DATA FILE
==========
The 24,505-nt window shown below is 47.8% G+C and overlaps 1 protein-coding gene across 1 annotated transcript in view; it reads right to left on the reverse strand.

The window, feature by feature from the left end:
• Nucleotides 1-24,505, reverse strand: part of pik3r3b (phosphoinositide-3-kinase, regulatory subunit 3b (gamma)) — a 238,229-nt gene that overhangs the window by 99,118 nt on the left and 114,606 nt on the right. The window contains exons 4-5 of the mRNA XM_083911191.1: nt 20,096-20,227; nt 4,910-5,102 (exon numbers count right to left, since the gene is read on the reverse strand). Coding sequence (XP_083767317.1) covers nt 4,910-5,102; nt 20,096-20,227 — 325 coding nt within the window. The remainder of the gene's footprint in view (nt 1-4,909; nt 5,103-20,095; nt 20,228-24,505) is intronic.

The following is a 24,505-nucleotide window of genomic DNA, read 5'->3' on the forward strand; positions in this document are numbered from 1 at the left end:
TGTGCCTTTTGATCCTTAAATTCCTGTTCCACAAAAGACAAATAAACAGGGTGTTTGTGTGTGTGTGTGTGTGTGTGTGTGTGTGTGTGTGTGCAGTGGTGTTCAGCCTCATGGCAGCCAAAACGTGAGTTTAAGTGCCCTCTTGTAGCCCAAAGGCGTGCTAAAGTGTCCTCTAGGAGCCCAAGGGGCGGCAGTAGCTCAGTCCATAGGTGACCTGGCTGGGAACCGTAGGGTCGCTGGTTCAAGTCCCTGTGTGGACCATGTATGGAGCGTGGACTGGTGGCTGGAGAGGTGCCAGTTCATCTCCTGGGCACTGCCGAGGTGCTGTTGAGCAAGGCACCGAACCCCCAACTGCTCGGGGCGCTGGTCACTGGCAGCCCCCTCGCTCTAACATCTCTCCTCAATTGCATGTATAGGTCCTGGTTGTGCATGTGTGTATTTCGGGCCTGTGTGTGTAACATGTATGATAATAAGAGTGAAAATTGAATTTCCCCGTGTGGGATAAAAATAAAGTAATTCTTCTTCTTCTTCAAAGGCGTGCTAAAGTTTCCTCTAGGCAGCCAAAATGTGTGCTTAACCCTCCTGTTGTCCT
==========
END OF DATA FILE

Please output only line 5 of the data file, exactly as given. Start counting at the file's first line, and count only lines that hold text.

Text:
TGTGCCTTTTGATCCTTAAATTCCTGTTCCACAAAAGACAAATAAACAGGGTGTTTGTGTGTGTGTGTGTGTGTGTGTGTGTGTGTGTGTGTGCAGTGGTGTTCAGCCTCATGGCAGCCAAAACGTGAGTTTAAGTGCCCTCTTGTAGCCCAAAGGCGTGCTAAAGTGTCCTCTAGGAGCCCAAGGGGCGGCAGTAGCTCAGTCCATAGGTGACCTGGCTGGGAACCGTAGGGTCGCTGGTTCAAGTCCCTGTGTGGACCATGTATGGAGCGTGGACTGGTGGCTGGAGAGGTGCCAGTTCATCTCCTGGGCACTGCCGAGGTGCTGTTGAGCAAGGCACCGAACCCCCAACTGCTCGGGGCGCTGGTCACTGGCAGCCCCCTCGCTCTAACATCTCTCCTCAATTGCATGTATAGGTCCTGGTTGTGCATGTGTGTATTTCGGGCCTGTGTGTGTAACATGTATGATAATAAGAGTGAAAATTGAATTTCCCCGTGTGGGATAAAAATAAAGTAATTCTTCTTCTTCTTCAAAGGCGTGCTAAAGTTTCCTCTAGGCAGCCAAAATGTGTGCTTAACCCTCCTGTTGTCCT